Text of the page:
His father's intention was to bring his sons to the priesthood. John turned out to be smarter and more quick-minded than his brothers, and by the age of twelve he already served as bishop's clerk. Furthermore, Gerard Cauvin managed to engraft John into the home of one of the best Noyon families, the Montmors where he "received a more thorough classical grounding, and acquired a polish of manners to which he must ever have remained a stranger had he grown up under his father's humble roof"3. The Montmors helped John get enrolled at the Collge de la Marche in Paris, a school where he took his first formal studies4.
Upon finishing the school in 1525, Calvin entered philosophy faculty of the Collge de Montaigu, the second of Paris' two universities in those days (Sorbonne was the first one)5. At the university, John focused on the study of philosophy and logic for BA and MA degrees. The discipline practiced by Calvin's tutors was literally iron while the schedule was exceptionally tough. Thus, a typical day began at four o'clock in the morning, and the first lecture lasted until six. However, Calvin was so intent on studying his majors that missed mealtime and even "long after others were locked in sleep, he was still awake; he would be pouring over the pages of schoolman or Father until far into the morning"6.
Despite impressive progress made by John in his philosophic endeavou...
Despite his personal reluctance, Calvin obeyed his father and spent three years studying law from brightest lawyers of those days, Pierre de L'Estoile. In 1529, John entered the University of Bourges to continue his legal education. It was there that Calvin became interested in the ideas of Andreas Alciati, an outstanding humanist lawyer. During his one and a half years in the University Calving learned Greek which was necessary for reading and studying the New Testament8.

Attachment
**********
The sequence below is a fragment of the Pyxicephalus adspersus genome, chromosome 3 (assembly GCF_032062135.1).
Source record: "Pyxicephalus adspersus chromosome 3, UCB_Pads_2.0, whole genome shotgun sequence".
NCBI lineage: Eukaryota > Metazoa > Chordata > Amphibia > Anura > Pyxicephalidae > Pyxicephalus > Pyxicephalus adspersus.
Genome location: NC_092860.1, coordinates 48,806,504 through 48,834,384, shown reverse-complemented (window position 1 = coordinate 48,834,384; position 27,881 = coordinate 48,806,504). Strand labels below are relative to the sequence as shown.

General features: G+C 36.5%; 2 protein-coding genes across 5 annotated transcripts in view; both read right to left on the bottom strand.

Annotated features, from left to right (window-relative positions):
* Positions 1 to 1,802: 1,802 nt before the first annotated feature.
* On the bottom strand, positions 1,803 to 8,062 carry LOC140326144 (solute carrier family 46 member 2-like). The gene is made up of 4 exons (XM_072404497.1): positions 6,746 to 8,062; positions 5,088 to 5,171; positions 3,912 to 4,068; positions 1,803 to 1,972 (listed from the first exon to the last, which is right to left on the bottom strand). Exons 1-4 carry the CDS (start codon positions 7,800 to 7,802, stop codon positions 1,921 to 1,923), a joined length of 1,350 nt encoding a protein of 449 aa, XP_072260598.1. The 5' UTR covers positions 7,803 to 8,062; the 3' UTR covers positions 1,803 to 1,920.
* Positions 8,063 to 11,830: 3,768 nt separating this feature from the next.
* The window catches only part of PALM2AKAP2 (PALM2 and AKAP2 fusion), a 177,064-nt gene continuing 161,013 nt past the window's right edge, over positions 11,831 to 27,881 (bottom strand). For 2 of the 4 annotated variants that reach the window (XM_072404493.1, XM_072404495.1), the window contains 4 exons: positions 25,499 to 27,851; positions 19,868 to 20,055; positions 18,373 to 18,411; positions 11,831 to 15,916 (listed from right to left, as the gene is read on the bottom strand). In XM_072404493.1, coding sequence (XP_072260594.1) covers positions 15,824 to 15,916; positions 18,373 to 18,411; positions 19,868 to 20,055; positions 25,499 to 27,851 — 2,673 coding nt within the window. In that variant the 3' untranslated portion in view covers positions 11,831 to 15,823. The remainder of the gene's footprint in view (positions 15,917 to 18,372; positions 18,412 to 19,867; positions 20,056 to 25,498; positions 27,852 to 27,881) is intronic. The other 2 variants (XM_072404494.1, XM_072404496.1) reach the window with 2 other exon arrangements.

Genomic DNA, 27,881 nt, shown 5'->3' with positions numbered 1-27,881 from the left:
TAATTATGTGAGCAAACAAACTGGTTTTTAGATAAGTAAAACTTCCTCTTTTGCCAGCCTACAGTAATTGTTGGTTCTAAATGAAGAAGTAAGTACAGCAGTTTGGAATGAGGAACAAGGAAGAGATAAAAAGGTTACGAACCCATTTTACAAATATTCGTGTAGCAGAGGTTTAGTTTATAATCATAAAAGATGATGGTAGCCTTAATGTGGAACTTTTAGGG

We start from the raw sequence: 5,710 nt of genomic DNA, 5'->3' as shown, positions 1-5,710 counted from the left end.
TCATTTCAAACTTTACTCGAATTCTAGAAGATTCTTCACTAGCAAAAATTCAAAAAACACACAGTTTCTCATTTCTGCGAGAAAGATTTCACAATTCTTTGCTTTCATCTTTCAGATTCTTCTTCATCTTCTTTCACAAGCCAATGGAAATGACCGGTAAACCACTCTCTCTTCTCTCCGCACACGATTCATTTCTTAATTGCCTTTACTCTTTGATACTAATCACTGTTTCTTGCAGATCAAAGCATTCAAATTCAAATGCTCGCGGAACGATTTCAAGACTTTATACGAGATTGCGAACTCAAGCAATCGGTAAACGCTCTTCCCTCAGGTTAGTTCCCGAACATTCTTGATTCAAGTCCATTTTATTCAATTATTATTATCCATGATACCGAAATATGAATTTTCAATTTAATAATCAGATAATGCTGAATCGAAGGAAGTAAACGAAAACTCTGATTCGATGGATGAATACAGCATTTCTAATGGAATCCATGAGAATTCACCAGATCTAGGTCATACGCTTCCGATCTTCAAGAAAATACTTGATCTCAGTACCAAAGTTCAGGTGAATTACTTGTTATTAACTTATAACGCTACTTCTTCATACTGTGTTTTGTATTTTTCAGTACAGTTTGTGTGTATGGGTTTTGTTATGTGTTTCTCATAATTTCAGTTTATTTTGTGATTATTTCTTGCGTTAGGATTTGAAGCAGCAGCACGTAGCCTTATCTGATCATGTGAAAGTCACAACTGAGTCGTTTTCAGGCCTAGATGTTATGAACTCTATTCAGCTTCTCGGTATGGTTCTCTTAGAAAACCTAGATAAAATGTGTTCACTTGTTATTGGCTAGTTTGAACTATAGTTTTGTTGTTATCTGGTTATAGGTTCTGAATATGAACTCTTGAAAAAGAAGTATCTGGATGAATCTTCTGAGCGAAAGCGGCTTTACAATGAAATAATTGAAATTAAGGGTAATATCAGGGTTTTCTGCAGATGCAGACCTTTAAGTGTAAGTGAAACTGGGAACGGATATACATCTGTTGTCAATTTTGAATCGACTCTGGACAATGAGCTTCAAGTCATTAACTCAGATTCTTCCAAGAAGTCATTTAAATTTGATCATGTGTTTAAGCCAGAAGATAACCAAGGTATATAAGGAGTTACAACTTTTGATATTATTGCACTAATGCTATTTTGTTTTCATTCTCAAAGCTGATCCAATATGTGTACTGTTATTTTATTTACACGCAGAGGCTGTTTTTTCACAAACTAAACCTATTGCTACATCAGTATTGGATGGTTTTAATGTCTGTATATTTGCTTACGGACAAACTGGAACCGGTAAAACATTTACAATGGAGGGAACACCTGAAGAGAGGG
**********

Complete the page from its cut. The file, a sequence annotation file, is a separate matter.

During the period 1529 and 1533, Calving focused upon studying Greek, Hebrew and theology. It was here too that his prowess as an evangelist and teacher of theology was first recognized. God-fearing, harassed Protestants in the city clamored for his refreshing exposition of Scripture. Almost daily, men and women were "added to the church" as a result of the visits of Calvin to humble homes in the city. Before him stretched, he was convinced, a vast and profitable field for labor9.
By 1532, Calvin received his diploma in law and published his first work, which was a commentary on Seneca's De Clementia. The year of 1533 saw gradually increasing tensions at the Collge Royal between the humanist/reformist and conservative wings of faculty members. Rector of the University, Nicolas Cop, represented the humanist wing and on 1 November 1533 he delivered his inaugural address emphasizing the need for reformation and renovation of the Catholic Church. Entitled "Christian Philosophy", the address included a scholarly statement of the doctrines of grace and immediately produced huge effect in the city. After Cop's speech, Catholic priests left the university hall muttering "Grace, pardon of God, Holy Spirit; that's all this speech is filled with. Nothing about